Greek kanon / Ancient Greek: κανών, Arabic Qaanoon / قانون, Hebrew kaneh / קנה, "straight"; a rule, code, standard, or measure; the root meaning in all these languages is "reed" (cf. the Romance-language ancestors of the English word "cane").
The Apostolic Canons or Ecclesiastical Canons of the Same Holy Apostles is a collection of ancient ecclesiastical decrees (eighty-five in the Eastern, fifty in the Western Church) concerning the government and discipline of the Early Christian Church, incorporated with the Apostolic Constitutions which are part of the Ante-Nicene Fathers. In the Fourth century the First Council of Nicaea (325) calls canons the disciplinary measures of the Church: the term canon, κανὠν, means in Greek, a rule. There is a very early distinction between the rules enacted by the Church and the legislative measures taken by the State called leges, Latin for laws.
In the Roman Catholic Church, canon law is the system of laws and legal principles made and enforced by the Church's hierarchical authorities to regulate its external organization and government and to order and direct the activities of Catholics toward the mission of the Church. However, despite the power of the church and its insistence on creating a specific format for the way its members would live their lives, it was often not followed. Powerful and/or wealthy individuals often simply didn't abide by the rules and were allowed to approach family life and marriage how they saw fit. A prime instance of this was shown through annulments granted by the church. The church strongly disregarded and disallowed divorce. However, powerful men could often annul their marriages. This was noteworthy due to the fact that an annulment was very distorting to marriage law and contradicting to the disallowance of divorce. An annulment would not only cease a marriage but rather end the marriage and rule that the marriage was never valid, nor did it ever formally exist. Another potent example of Canon Law not being enforced is in regards to polygyny. Men having multiple wives was outright banned by the Catholic church. However, as seen previously in the example of wealthy and powerful individuals it was allowed. Men (even priests) who were powerful enough were allowed to have multiple wives, concubines, mistresses and could have sex prior to marriage. Despite the aforementioned blatant nonobservance to Canon Law, the codes set in place did shape and provide a code that the majority of the members of the catholic church directly abode and lived their lives according to.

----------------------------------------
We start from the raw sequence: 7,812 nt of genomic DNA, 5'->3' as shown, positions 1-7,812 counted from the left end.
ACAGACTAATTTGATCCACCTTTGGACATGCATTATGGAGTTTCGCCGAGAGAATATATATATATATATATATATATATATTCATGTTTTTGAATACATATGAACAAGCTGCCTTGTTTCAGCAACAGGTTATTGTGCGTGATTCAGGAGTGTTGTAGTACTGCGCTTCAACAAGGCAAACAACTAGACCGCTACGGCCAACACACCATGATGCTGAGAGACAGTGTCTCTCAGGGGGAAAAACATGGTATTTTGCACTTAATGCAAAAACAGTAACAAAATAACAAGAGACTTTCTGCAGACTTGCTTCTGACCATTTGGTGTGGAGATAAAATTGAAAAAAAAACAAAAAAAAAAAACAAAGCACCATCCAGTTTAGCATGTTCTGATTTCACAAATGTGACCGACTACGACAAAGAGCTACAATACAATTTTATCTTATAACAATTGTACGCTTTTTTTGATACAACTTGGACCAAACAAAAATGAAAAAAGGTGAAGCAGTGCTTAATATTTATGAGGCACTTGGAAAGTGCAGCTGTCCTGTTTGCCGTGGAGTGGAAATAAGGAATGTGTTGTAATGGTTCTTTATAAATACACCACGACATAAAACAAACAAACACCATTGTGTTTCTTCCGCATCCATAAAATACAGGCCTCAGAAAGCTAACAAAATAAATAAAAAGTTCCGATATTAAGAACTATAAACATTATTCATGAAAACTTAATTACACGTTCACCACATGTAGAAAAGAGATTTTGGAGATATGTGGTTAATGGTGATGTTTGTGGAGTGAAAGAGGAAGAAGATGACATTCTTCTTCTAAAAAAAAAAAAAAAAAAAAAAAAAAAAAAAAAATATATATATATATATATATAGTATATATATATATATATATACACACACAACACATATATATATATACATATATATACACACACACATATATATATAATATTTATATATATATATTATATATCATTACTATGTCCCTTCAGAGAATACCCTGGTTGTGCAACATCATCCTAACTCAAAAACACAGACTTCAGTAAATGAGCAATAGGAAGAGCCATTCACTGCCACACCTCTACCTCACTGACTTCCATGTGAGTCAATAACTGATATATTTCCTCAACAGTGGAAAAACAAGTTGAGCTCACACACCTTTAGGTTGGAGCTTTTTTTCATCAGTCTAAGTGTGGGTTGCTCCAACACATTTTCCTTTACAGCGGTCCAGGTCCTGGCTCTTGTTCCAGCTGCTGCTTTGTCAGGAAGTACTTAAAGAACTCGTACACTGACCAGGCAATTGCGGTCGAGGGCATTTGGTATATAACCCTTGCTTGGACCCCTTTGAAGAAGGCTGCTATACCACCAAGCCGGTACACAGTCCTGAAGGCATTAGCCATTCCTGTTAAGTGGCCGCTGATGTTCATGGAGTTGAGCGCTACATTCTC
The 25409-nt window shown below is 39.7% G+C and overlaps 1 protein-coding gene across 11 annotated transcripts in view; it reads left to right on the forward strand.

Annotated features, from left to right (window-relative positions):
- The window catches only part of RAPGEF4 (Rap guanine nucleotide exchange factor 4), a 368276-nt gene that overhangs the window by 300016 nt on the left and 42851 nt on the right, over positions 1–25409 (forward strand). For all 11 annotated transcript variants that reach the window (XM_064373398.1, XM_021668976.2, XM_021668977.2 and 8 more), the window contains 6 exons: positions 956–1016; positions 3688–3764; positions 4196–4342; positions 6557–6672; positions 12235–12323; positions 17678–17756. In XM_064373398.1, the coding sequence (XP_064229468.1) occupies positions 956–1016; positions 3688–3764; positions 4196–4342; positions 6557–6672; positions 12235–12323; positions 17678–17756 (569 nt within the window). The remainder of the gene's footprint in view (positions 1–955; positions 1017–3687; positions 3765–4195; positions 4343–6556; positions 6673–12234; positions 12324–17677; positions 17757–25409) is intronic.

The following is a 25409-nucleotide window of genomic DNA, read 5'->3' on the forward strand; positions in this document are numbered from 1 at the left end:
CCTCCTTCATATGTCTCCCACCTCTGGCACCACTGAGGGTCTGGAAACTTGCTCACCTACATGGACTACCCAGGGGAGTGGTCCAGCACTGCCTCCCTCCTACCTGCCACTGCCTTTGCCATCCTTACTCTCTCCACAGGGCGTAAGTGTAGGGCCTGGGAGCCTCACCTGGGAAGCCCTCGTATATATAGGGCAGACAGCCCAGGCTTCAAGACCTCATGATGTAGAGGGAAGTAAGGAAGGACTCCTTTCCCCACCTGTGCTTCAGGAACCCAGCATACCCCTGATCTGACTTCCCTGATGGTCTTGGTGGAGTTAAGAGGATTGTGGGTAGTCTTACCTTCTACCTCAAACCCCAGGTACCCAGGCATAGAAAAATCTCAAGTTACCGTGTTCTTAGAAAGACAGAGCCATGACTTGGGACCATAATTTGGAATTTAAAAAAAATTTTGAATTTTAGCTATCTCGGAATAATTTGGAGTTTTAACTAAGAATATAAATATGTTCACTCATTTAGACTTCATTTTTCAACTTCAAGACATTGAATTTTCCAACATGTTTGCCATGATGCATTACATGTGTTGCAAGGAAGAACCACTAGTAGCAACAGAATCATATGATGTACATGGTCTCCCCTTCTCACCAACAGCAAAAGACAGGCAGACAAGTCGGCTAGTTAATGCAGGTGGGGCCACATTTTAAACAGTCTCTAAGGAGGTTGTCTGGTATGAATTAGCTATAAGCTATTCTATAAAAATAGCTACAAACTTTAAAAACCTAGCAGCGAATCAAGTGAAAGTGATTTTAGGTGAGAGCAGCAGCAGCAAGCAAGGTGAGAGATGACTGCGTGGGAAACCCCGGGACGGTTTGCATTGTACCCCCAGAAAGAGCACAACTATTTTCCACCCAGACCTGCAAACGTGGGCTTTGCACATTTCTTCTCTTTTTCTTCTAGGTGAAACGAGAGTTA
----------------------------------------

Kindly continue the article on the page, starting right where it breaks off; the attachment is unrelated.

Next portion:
In the Latin Church, positive ecclesiastical laws, based directly or indirectly upon immutable divine law or natural law, derive formal authority in the case of universal laws from the supreme legislator (i.e. the Supreme Pontiff), who possesses the totality of legislative, executive, and judicial power in his person, while particular laws derive formal authority from a legislator inferior to the supreme legislator. The actual subject material of the canons is not just doctrinal or moral in nature, but all-encompassing of the human condition.